Learning from the greats

David Allen

At camp this summer, the boys learned a lot of music. We asked them to write about their favorites and to share what they like about the music. Reproduced in full below, Concert Group members Aidan Bannon and Jeffrey Fung addressed our Camp Farewell concert audience about two of the pieces that the Choral Scholars and Concert Group performed.

As you’ll see from Aidan and Jeffrey’s comments, Ragazzi boys have learned some great music, but more, they’ve learned to love learning. The more complex a piece of music is, the more they relish the challenge. In school, one learns literature from the great writers; at Ragazzi we learn music from the great composers across many centuries and across the many countries of the world. And sometimes we do sing pop music – and we dance along! Ragazzi boys will join together this fall in the great adventure of learning new music. They’ll share that learning and the joy with you this season in our concerts.

Aidan Bannon: “You have just heard a movement from the Fauré Requiem. This is a perfect example of Ragazzi’s repertoire. Repertoire [the music chosen] is the foundation for all choirs. It demonstrates the skill level of the chorus as well as the choristers’ commitment to the choir. Ragazzi is an excellent choir committed to “performing choral music to the highest standards” as evidenced by Ragazzi’s performances of [Allegri’s] Miserere [from last year] and Fauré’s Requiem. And for me, along with my fellow choristers, this is why we are here. The amazing journey that choral music gives us is vastly rewarding every time. First, learning the rhythm, notes, and words, then putting the parts together, and the joy of perfecting even one tiny phrase.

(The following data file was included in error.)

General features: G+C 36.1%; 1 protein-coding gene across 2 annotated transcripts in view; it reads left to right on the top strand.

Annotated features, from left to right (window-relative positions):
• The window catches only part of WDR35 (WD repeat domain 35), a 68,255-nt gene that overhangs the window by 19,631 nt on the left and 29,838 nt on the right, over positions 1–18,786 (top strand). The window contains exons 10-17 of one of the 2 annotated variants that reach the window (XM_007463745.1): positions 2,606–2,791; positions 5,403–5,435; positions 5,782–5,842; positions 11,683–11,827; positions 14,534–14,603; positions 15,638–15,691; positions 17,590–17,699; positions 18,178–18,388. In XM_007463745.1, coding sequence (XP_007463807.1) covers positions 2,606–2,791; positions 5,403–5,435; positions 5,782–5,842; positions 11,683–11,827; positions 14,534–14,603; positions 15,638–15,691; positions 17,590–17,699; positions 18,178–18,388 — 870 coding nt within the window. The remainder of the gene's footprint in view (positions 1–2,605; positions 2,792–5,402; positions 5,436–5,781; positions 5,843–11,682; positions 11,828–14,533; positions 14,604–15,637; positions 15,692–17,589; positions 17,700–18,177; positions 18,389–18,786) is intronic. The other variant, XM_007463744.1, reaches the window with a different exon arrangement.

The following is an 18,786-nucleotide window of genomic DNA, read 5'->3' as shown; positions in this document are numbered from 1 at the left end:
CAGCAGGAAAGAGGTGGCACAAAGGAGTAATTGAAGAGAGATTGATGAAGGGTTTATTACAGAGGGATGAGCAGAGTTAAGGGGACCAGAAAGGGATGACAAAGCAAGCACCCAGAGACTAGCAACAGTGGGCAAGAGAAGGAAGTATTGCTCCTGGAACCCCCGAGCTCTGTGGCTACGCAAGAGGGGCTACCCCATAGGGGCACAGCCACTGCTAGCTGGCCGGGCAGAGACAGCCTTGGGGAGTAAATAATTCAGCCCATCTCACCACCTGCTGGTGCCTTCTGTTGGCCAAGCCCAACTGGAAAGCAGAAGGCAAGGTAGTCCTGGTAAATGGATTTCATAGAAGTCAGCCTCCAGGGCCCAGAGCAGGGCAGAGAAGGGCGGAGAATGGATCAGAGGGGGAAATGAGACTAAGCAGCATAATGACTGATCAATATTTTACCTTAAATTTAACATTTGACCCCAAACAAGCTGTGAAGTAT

On the other hand, it may seem like most of us like pop, especially since it dominates most people’s knowledge of music. My mom has asked me to sing pop myself because she has never heard me sing it. But the truth is that pop is very simple, and we all know the songs because they are playing all the time everywhere. Pop is not what make Ragazzi world famous. We are world famous because we perform choral music with excellence.”

Jeffrey Fung: “Choral music, especially classical music, is an exciting challenge to those who enjoy it. In Ragazzi, we study music theory to help us understand and learn our music.  One of the songs we learned at camp this summer, Haec Dies, composed around 1607 by William Byrd, presents its difficulties in counterpoint. Counterpoint, a basis for many musical forms of the Renaissance and Baroque such as the fugue, toccata, and passacaglia, employs the movement of different parts or vocal lines at different times. The most famous composer who excels at counterpoint is J. S. Bach. More basic polyphony is seen in the works of Palestrina, and as mentioned earlier, Byrd. In Haec Dies, Byrd employs staggered entrances of the same theme and the text as follows. 

Haec Dies, quam fecit Dominus. Exultemus et laetemur in ea. Alleluia.

Translation: This day, which the Lord has made. We praise him and rejoice in it. Alleluia.

When Concert Group and YME sing this at a concert, strive to listen for the trebles and men singing the same motive or text at overlapping times. I look forward to getting back to work.”

-Joyce Keil, Artistic Director, Ragazzi Boys Chorus